When CMS reported about the massive explosion in Telehealth utilization, one thing was clear. Healthcare consumers are making their voices heard. They want to access care on their terms, digital or in-person. At the clinic or at home. During the early months of the pandemic, it was all digital, and now two years later about 15-20% virtual and remaining in physical in-person settings.
While consumers have found digital care to be more convenient, more accessible, and a more positive experience, they want the care delivery providers to not stop there. Digital-first omnichannel experience is increasingly a core expectation for consumers in healthcare. They want a frictionless, consistent experience, whether they communicate with providers online, in a clinic, on the phone, at home, or anywhere else.
What is an omnichannel patient experience?
Omnichannel experience is about creating an integrated and cohesive healthcare experience no matter how, when, or where a consumer reaches out. It is built on context, personalization, and continuity.
Omnichannel is not multichannel. A multi-channel experience means that a similar experience is delivered on multiple channels. The first generation of telehealth is an example of a multichannel experience. The 5 minutes phone call that leads to a prescription is not very different from the experience patient have in in-person settings.
Leading consumer-focused companies like Uber, Instacart, and Starbucks have embraced omnichannel experience by default. Whether you are pre-ordering your coffee and picking it up from the nearest Starbucks location, ordering groceries, or looking at the map of how far your cab is and then sitting in the car, you are witnessing a seamless, instantaneous, and user-friendly experience across multiple channels of consumer interaction and purchase.
In the healthcare context, this means creating one front door for the members (in contrast to providing links to different digital health apps), where your members can get connected to the right care seamlessly across all settings (virtual, digital or in-person). The scheduling process is intuitive and visit notes are made available the same way irrespective of how the member chose to get the care.
Rising expectations of healthcare consumers
Consumers are now front-loading a lot of risk with high deductible plans. They are on the hook for first-dollar coverage. They expect their care experiences to be highly coordinated and highly digital, with tools for managing their health and health information. Increasingly healthcare consumerism is becoming a crucial part of hospital and health system strategy. The leaders at innovative health systems know that superior patient engagement that provides their clients with a personalized, consistent and seamless experience will provide them a competitive advantage. By giving patients a unified experience across the care continuum, they can meet the rising demands of healthcare consumerism.
A disciplined approach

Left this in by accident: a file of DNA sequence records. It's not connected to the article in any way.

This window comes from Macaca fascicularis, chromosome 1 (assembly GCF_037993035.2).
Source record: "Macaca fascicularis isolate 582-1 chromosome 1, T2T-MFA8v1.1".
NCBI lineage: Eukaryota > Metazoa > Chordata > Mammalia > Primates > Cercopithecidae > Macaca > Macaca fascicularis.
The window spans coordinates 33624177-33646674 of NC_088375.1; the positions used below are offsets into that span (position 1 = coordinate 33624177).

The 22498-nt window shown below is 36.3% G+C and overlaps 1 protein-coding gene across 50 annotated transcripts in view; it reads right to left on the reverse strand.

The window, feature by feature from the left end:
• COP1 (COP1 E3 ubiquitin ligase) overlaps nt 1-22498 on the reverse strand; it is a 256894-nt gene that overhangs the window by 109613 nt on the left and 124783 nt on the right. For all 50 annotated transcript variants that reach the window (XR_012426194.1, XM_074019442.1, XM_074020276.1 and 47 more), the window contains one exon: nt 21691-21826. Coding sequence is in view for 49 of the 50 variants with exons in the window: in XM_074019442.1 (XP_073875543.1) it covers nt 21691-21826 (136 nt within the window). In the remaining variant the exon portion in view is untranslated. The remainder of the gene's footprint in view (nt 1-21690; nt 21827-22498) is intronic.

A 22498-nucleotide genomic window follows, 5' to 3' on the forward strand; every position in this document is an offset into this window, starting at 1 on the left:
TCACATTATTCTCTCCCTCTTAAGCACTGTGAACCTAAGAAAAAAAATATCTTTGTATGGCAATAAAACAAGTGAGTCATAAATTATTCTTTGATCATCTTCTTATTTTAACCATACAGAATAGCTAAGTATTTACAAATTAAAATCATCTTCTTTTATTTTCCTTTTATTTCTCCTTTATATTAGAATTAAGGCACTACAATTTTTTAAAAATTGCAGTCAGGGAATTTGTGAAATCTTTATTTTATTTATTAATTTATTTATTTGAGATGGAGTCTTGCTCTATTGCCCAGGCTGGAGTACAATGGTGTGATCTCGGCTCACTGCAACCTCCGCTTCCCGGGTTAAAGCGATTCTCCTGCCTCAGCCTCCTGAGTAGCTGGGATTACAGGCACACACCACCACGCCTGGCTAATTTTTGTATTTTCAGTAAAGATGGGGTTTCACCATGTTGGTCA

To provide a great omnichannel experience that delivers superior outcomes, a disciplined approach is required. Start with the basics. First and foremost, it is important to focus on the patient/member/consumer, not plan sponsors or health systems. Who is the consumer and what do they want? That may sound overwhelming since the healthcare data is spread across dozens of disparate systems that don’t communicate with each other. Creating a unified patient record composed of data across the health continuum can provide the right foundation for the second step – segmentation.
It may be helpful to think about patient segmentation via personas. At every stage of the journey patients’ behavior usually coalesces around a few major variables. These variables grouped together can be used to design ‘personas’. Describing 5-6 major personas is usually enough to cover about 80 percent of the patient population.
The third step is to meet them where they are. A journey-level approach can provide visibility and understanding of the personas’ different needs at each step. Follow the steps, both offline and online, that each persona takes along a given journey. Look for important (and often hidden) pain points that the persona encounters and the resulting areas of opportunity for redesign. For example, if the patient has social needs, referring a patient to get additional services with community providers is great. Having a closed-loop referral process to know that the patient fulfilled that referral is even better. The idea is to make a list of which changes to make first, gradually making an entire process simpler and more effective for patients from beginning to end.
Creating a seamless omnichannel experience is not easy and requires an amalgamation of data, analytics, and workflows tools that need to work together. Digital healthcare navigation platform can bring multiple digital entry points together, guiding patients to the right places and boosting utilization of high-value services.
The overall goal of this whole exercise is to make people healthy, and satisfied and generate loyalty. To achieve that goal, a feedback system is required. A feedback system can provide you insights into what changes are working and which ones are not having any impact on outcomes. Using that information, you can determine the best course to take and make interventions quickly and decisively.
As Millennials and Generation Z become dominant consumer groups, they have different expectations from the healthcare system than their predecessors. Their comfort level and familiarity with multiple digital channels including video, messaging and chatbots means care providers should consider digital-first omnichannel experiences to meet their expectations and effectively compete in the experience-based healthcare economy of the future.
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